Combining engineering with international aid work has helped Sarah Davies lend her expertise to rebuilding infrastructure in Syria, Chad, Haiti and more.
The conflict in Syria has forced more than 4 million people to leave the country, and left more than 13 million people within Syria unable to return to their homes and in need of help after infrastructure and services were destroyed. Fixing infrastructure and services sounds like a job for an engineer, and that is exactly what Australian Sarah Davies has been doing there through international aid work on behalf of the Red Cross.
Based out of Tartus on the coast just to the north of Lebanon, Davies and her team, including three local Syrian engineers, were responsible for looking after the water and sanitation program for three of Syria’s 14 governorates: Tartus itself, Latakia to the north and Idlib, an inland area to the northeast.
“Idlib is an active conflict zone. The north and northeast of Latakia, which is mountainous, is too,” Davies said.
“But in most of southern Latakia and Tartus there’s been not much active conflict. There was some unrest in the very beginning, but since mid to late 2011 it’s been stable.”
That stability has meant Tartus and Latakia are playing host to many of the country’s internally displaced people, causing the local population to double and putting lots of pressure on basic services.
“We had two main areas of work. We would work with the local water boards and sewage companies for general assistance and service provision to the whole population,” Davies said.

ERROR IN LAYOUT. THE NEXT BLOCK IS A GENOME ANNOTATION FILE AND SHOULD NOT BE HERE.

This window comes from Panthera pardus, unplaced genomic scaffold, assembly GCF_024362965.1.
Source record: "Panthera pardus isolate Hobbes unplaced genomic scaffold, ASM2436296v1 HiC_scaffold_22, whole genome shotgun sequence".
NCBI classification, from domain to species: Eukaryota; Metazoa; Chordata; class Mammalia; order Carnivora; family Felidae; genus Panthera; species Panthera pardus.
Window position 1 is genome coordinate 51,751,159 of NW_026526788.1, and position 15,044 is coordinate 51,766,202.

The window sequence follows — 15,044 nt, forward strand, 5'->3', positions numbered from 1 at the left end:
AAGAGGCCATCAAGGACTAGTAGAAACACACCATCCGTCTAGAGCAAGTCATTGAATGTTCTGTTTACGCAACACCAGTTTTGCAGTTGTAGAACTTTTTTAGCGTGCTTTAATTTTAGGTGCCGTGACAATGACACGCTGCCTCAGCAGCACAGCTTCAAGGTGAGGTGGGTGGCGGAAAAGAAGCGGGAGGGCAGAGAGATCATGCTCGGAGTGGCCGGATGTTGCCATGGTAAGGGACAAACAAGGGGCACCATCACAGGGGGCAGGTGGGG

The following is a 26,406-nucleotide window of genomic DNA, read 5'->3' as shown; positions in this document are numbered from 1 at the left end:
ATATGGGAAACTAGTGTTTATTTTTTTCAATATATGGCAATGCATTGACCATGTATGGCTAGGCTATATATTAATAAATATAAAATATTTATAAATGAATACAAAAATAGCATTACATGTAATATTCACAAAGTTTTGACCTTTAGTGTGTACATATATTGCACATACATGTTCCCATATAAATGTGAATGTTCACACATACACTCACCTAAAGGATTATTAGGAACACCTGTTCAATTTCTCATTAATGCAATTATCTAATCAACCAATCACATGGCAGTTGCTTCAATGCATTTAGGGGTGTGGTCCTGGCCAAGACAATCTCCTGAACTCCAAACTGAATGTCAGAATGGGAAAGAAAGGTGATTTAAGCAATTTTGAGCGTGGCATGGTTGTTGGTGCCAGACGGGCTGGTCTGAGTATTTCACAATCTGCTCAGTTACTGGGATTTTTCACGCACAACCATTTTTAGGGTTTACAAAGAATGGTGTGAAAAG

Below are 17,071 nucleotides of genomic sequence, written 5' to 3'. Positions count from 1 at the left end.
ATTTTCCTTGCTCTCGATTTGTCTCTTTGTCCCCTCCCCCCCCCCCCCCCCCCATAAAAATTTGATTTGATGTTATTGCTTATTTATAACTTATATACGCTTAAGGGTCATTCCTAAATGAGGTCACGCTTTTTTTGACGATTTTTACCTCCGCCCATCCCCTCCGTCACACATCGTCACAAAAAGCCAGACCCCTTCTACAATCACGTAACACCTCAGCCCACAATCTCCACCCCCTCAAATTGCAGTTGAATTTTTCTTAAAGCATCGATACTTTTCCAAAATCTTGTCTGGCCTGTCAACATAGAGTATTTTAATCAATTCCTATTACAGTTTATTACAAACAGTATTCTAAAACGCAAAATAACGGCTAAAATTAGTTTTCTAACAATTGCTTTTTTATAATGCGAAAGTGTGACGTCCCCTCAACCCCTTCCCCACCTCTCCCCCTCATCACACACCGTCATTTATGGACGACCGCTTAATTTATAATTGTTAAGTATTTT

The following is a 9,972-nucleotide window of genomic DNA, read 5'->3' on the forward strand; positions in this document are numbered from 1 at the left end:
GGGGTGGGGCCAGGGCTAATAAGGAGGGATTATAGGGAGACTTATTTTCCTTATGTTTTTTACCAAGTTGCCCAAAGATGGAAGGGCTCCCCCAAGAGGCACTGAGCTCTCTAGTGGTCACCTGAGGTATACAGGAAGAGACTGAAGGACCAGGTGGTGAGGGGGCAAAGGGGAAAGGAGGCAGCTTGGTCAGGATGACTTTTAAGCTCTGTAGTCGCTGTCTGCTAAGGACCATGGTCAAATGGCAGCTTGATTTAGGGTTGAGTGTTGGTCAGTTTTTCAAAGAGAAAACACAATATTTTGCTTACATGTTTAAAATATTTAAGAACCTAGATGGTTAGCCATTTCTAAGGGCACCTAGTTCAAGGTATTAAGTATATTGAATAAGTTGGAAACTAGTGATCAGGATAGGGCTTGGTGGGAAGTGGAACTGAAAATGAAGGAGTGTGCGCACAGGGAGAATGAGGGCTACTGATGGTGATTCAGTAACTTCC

“We were also doing work with the displaced people, unblocking sewers, doing conversions in the schools for some of the toilet cubicles, the shower cubicles, provision of hot water as well as cold water supply, solid waste collection, hygiene parcels, replacing taps – all those kinds of things in those centres.”On site in Syria.
Although part of her area was in an active conflict zone, Davies says she never came too close for comfort. “There’s a little mountain range that runs between Tartus and Idlib, so while there were often skirmishes in the mountain range, that sort of conflict didn’t come closer,” she said.
And when they needed to get people or water trucks into Idlib or other dangerous areas, the Syrian Red Crescent would find local contractors.
What do I really want to do?
Davies knew she wanted to be an engineer from the age of 15.
“For me it was a case of, if you enjoy maths and chemistry, and you want to do something practical, then engineering is the logical choice,” she said.
At the same time, she was also starting to think more globally.
“We had a school trip to Indonesia when I was 15, and that was something that really opened my eyes to the wider world outside.”Checking the water supply for Oure Cassoni refugee camp in Chad, near the border with Sudan.
After graduation, she decided she wanted to work for a company big enough to give her opportunities to go overseas. That desire led her to a job in the water industry with Memcor, which she found valuable and stuck with for 10 years. But she knew she wanted to do something more with her life.
“My father’s been a volunteer for Vinnies for more than fifty years. My mum was volunteering at the school tuck shop and she was our brownie guide leader. They were very active in the community and volunteer service was a part of it,” Davies said.
“I saw an ad in the paper for Australian Volunteers International. It allowed you to take your skills and go overseas and apply them. I thought, that sounds like a good fit for me.”